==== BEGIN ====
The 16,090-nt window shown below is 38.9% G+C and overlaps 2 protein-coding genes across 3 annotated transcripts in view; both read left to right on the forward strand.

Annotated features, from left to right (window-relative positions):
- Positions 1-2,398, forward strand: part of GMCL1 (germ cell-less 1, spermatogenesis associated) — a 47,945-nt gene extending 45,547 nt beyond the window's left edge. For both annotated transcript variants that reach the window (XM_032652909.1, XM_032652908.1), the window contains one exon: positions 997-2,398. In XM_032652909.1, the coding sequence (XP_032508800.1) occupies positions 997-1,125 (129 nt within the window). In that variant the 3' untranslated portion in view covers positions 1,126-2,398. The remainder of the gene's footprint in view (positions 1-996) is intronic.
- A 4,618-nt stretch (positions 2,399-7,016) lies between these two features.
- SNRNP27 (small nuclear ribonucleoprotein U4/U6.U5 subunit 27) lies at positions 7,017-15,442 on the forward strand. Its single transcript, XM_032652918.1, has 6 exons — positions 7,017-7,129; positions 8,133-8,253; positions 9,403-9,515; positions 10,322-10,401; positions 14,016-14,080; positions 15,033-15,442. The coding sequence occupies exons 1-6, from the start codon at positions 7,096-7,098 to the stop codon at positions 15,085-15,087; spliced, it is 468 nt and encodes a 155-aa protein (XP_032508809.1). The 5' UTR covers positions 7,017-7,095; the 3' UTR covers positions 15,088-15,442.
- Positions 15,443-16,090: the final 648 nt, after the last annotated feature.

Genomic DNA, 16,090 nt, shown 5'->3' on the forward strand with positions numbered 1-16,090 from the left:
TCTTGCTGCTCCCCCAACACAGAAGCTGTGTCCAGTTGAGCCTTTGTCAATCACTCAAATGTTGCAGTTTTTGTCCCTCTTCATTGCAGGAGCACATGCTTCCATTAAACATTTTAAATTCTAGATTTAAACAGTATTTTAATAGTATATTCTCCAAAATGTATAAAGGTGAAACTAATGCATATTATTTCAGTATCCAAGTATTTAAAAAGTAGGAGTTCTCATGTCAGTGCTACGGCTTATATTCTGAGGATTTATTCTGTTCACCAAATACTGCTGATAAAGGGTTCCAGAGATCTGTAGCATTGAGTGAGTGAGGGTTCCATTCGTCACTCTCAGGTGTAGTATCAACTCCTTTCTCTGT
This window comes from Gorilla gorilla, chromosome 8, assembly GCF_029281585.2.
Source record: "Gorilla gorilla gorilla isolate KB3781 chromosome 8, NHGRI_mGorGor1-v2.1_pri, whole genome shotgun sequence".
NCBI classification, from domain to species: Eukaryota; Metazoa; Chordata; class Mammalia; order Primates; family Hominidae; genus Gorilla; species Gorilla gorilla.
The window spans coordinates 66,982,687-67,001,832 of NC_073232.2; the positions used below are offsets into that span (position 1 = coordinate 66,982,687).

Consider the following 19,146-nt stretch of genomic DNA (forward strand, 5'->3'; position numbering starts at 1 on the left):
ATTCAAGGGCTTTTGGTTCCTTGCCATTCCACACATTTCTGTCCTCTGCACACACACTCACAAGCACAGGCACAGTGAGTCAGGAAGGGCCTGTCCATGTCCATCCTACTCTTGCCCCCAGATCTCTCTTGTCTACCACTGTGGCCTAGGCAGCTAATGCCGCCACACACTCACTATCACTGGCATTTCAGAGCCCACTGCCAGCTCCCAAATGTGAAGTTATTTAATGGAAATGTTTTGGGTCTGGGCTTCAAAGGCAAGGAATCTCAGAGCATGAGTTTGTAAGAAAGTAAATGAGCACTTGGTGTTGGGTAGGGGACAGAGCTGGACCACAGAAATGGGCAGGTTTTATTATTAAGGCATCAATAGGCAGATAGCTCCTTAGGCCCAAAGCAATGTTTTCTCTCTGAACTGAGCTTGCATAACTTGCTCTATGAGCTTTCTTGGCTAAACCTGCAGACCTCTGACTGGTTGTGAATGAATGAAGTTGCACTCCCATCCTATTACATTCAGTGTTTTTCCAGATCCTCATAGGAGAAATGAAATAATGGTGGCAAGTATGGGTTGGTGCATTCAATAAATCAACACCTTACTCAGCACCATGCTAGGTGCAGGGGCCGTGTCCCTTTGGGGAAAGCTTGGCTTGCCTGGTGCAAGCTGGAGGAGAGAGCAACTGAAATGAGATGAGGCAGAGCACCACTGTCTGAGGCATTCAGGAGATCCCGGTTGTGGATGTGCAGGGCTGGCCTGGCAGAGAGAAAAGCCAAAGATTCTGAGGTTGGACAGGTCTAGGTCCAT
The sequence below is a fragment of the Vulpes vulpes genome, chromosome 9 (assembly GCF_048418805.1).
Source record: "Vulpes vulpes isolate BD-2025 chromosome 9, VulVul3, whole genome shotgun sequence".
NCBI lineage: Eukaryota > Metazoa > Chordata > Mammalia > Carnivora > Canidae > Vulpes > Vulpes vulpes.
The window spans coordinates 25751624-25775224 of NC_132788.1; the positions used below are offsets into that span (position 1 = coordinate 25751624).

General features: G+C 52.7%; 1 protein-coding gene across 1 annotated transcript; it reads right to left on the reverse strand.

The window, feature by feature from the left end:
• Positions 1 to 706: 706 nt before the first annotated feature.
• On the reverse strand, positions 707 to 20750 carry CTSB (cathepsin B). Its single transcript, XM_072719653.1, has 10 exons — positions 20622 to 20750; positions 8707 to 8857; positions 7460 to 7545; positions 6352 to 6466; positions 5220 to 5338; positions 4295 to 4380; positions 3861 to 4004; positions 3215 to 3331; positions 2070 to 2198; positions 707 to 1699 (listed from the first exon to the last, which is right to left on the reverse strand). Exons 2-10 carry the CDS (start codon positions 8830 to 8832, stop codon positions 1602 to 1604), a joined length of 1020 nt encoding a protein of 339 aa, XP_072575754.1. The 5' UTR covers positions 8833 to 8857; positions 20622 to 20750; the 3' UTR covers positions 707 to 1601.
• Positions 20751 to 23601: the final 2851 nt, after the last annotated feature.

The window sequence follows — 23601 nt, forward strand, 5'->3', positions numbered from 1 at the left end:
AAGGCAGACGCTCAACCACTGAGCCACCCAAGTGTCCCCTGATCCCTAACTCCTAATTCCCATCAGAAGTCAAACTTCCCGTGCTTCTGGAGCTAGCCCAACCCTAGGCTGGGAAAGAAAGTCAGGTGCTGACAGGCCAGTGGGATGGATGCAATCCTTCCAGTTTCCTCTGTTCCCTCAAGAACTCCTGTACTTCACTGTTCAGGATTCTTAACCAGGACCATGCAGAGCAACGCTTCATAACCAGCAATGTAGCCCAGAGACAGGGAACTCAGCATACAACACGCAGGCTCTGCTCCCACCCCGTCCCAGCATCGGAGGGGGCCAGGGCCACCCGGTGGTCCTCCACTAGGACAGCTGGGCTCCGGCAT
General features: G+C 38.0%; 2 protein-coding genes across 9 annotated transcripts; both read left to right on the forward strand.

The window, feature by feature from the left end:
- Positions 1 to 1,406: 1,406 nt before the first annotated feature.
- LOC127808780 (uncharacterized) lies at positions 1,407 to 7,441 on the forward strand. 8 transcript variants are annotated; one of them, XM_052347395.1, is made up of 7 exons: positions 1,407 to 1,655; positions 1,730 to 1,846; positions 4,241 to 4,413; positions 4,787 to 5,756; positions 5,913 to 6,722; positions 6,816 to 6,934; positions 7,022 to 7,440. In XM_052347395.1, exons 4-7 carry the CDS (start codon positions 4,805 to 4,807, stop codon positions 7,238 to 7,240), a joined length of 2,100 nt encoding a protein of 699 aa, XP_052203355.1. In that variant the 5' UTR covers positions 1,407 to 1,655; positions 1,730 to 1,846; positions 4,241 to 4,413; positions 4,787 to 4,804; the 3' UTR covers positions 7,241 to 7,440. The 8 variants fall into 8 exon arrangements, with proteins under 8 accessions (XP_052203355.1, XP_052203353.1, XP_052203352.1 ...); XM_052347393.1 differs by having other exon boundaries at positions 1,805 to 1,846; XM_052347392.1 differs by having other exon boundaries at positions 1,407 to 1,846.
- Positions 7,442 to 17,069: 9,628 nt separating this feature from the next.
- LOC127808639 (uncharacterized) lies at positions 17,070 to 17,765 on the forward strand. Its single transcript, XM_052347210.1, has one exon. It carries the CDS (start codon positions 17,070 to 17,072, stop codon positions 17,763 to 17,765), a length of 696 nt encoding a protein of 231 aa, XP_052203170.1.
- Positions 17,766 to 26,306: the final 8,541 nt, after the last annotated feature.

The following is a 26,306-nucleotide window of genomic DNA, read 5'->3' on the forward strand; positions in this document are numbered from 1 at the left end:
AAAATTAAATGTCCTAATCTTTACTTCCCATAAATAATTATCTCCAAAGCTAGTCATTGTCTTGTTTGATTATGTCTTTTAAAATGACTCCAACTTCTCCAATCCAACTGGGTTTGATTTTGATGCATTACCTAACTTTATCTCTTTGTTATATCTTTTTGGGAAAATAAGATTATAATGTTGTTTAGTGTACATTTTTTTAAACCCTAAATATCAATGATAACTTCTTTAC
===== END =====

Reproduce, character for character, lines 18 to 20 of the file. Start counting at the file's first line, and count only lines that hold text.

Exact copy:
The window spans coordinates 25751624-25775224 of NC_132788.1; the positions used below are offsets into that span (position 1 = coordinate 25751624).

General features: G+C 52.7%; 1 protein-coding gene across 1 annotated transcript; it reads right to left on the reverse strand.

The window, feature by feature from the left end: